in this growing category. Cambridge, however, remained the
single fastest growing low price brand, with consumer share
rising 0.8 share points versus Doral's 0.6 gain.
Cambridge has experienced two periods of strong growth
during the last year which have reconfirmed the brand's
responsiveness to promotional support. In the third quarter
'88, the Summer Blitz Distribution Drive was coupled with
$0.25 off pack/$2.00 off carton consumer offers, a retail
Bonus Reserve Program, key market support on the B-rack and
new front counter BV displays. This first growth period
pushed Cambridge's shipment share from 1.6% to 2.0%.
Focusing on a value-added promotion strategy for '89, the
brand then launched the Value Shopping Network in April
which increased share to its current 3mm running rate of
Cambridge's share of the price/value
by 2.6 share points in the last year
category also increased
and this progress is
(MSA, 12mm thru
Cambridge's Share of
of Total Industry
1989 1988 1987 1989 1988 1987
Full Flavor 4.0 3.0 0.6 0.6 0.3 0.1
Lights 9.4 8.4 6.5 1.2 0.9 0.6
Ultra Low 2.5 1.9 1.1 0.3 0.2 0.1
Total 15.9 13.3 8.2 2.1 1.4 0.8
o Packing Performance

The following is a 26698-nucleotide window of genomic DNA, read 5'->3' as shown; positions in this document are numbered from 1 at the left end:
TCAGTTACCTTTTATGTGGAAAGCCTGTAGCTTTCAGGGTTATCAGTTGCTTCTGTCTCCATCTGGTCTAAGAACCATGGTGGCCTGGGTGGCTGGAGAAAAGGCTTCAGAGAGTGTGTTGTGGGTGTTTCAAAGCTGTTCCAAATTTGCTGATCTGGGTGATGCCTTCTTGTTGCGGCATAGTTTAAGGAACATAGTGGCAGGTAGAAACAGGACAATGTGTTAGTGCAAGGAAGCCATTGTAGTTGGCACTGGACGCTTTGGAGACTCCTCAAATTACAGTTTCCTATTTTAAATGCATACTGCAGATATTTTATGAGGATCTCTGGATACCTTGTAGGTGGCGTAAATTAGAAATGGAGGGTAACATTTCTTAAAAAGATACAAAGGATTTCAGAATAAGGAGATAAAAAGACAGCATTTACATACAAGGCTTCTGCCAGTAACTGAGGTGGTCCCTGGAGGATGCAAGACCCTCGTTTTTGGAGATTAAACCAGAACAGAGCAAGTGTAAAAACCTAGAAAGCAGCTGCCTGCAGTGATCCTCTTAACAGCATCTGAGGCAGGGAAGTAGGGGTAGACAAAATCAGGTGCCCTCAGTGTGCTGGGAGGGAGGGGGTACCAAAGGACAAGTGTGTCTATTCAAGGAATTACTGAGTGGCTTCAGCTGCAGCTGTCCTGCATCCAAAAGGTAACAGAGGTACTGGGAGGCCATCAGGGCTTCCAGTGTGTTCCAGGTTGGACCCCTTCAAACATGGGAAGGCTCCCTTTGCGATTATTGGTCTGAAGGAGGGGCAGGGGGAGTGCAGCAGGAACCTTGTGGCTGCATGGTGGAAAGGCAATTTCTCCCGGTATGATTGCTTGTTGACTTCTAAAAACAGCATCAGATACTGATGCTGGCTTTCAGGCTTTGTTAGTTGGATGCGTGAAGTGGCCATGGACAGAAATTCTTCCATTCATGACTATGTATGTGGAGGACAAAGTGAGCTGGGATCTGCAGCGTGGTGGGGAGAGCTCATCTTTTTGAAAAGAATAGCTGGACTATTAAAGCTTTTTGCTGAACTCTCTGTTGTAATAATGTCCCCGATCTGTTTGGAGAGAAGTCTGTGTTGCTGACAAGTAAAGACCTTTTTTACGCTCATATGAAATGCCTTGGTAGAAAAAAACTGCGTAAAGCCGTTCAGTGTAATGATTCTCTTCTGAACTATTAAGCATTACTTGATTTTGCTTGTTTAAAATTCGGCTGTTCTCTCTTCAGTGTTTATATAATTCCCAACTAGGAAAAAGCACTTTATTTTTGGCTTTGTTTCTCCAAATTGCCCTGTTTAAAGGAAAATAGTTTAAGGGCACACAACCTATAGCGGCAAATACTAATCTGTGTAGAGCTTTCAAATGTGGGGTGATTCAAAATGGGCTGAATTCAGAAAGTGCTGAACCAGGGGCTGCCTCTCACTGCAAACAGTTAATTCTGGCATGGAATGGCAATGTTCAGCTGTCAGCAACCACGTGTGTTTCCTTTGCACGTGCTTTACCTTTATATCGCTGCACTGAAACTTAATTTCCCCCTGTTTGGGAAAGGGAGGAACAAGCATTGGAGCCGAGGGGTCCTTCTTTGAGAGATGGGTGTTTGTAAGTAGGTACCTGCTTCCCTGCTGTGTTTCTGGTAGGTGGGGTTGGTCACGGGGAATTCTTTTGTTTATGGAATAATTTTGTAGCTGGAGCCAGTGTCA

Cambridge Full Flavor continues to provide the brand with
strong growth, representing one-third of family gains for
the 12 months ending June '89 vs. the prior period. Volume,
split evenly between 85's and 100's,.represents one-quarter
of total family volume. Both packings have developed
regionally in line with the total family, with strongest
share growth coming from Regions 5 and 6.
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Cambridge Lights, representing 60% of total brand volume,
continues -its strong growth, up 1.6 billion units or 33%
versus same period last year. Despite the Alpine launch,
the menthol lights packings combined (+28% ytd June) are
growing at about the same rate as the regular lights
Cambridge Ultra Low represents 16% of total family volume,
is the third largest Cambridge packing nationally and ranks
second in Regions 1, 4 and 6 despite low distribution
relative to Full Flavor and Lights in all trade classes.